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Something to sing about

Cumberland Valley School of Music marks anniversary

Cumberland Valley School of Music marks anniversary

October 25, 2009|By JENNIFER FITCH

CHAMBERSBURG, Pa. -- Cumberland Valley School of Music faculty, alumni, students and supporters celebrated the school's 20th anniversary on Sunday the best way they know how -- through song.

More than 150 performers participated in Cumberland Valley School of Music's 20th Anniversary Showcase Concert on Sunday at The Capitol Theatre Center.

Among them were a tenor from The Washington Opera, a Juilliard graduate student and a woman who was the school's first accepted student.

"The concert is really representative of who we are and what we do," said Paula B. Hepfer, CVSM co-founder and program director.

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"We really wanted to do something for the 20th anniversary that shows what CVSM is all about," Executive Director Andrew Sussman said.

Also featured were some of the school's youngest students who participate in The Cumberbunds chorus.

Logan Cook and Katarina Johansson sang publicly as part of The Cumberbunds for the first time. Both identified "Come to the Music" as their favorite selection.

"We've been learning stage presence. We also learned how to breathe correctly to get the right sound," said Katarina, 11.

Logan's father, Chris Cook, said faculty members' depth of experience was a big draw in choosing the school.

"I think it's a good opportunity. ... There is nothing else around like it," Chris Cook said.

"I think it's a really great school. There's a lot of things you can learn to do," Katarina said.

Hepfer said youth, energy and a bit of naiveté contributed to the early success of Cumberland Valley School of Music. She and Meagan Boozer, and their husbands, started the process to create the school in the fall of 1989.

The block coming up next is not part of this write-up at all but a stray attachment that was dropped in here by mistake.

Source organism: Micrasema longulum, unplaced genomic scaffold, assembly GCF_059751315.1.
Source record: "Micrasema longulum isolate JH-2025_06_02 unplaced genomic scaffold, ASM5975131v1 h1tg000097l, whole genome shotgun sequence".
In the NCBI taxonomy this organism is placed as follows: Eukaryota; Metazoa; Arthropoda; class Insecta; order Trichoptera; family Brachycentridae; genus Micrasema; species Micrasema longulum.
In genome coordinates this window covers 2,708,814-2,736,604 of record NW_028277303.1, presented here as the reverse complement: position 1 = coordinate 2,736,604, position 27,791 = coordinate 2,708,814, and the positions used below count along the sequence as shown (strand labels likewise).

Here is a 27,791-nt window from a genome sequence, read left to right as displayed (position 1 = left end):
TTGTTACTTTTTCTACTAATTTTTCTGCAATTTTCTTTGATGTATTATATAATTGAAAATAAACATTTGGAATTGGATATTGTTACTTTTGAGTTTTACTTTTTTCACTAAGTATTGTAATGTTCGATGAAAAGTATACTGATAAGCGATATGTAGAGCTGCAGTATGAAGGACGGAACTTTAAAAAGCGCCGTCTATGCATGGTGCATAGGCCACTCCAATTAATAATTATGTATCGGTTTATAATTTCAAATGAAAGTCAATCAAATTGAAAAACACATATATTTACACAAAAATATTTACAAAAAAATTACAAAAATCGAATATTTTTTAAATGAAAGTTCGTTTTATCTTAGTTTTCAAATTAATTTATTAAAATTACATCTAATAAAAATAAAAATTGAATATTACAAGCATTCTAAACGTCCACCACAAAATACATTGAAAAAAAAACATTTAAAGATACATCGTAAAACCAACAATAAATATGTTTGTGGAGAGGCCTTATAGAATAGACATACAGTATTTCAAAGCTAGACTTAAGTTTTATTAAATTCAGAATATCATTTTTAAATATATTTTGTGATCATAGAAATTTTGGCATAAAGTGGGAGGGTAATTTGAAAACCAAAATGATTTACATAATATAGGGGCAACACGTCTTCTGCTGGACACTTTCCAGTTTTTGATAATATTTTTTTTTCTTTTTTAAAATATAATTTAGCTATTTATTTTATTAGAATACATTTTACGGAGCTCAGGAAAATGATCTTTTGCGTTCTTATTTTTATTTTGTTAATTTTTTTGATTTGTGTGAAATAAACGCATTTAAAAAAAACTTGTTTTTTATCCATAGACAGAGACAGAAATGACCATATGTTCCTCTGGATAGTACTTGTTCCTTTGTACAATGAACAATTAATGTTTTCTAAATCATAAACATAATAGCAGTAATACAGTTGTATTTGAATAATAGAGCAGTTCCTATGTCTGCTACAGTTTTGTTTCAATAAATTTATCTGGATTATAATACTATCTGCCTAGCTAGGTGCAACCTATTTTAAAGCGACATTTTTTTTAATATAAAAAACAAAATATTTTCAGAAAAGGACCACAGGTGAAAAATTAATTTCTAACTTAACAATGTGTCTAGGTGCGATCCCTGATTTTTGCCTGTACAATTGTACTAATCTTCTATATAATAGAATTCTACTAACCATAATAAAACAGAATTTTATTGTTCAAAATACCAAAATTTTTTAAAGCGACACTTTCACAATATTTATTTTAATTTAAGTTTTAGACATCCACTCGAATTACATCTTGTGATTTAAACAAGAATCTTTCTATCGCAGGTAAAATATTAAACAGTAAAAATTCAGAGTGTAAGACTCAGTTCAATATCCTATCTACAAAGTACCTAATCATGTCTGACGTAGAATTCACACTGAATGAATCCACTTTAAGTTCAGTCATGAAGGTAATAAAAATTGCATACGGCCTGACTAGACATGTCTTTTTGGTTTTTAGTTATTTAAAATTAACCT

Boozer taught piano in her home and Hepfer gave voice and piano lessons in hers. Combined, they had approximately 100 students.

"It took us about a year of preparation, putting a board together and a faculty together, and we opened in the fall of 1990," Hepfer said.

She described a reaction similar to a child's on Christmas morning when talking about the first tour of Wilson College's available facilities. There, Hepfer and Boozer discovered a pipe organ and eight Steinway grand pianos.

Now Cumberland Valley School of Music, a nonprofit organization, enrolls 600 students at six locations in Franklin and Washington counties. It offers programs at St. Maria Goretti High School in Hagerstown and three other private schools.

"Because we are a community music school ... our mission is to share our enthusiasm for music and music education," Sussman said.

Students range in age from 18 months to 80-plus, Sussman said.

"It's all ages," he said. "It's all abilities."

Sussman said he joined CVSM 16 years ago when Boozer left to become a pastor in Spring Run, Pa.

"It's been a tremendous joy in my life," he said.

Newer offerings include hip-hop and rock 'n' roll camps. Other instruction is available at some locations in dance, acting improvisation and rock band.

Mallory Poltner, 14, started piano lessons at age 6. Today she studies piano and voice.

"I just enjoy doing it, and I've met a lot of people," she said.

Mallory's older brother, Matthew, also studied at CVSM.

"If they're interested in music, this is the place to be," father Terry Poltner said.

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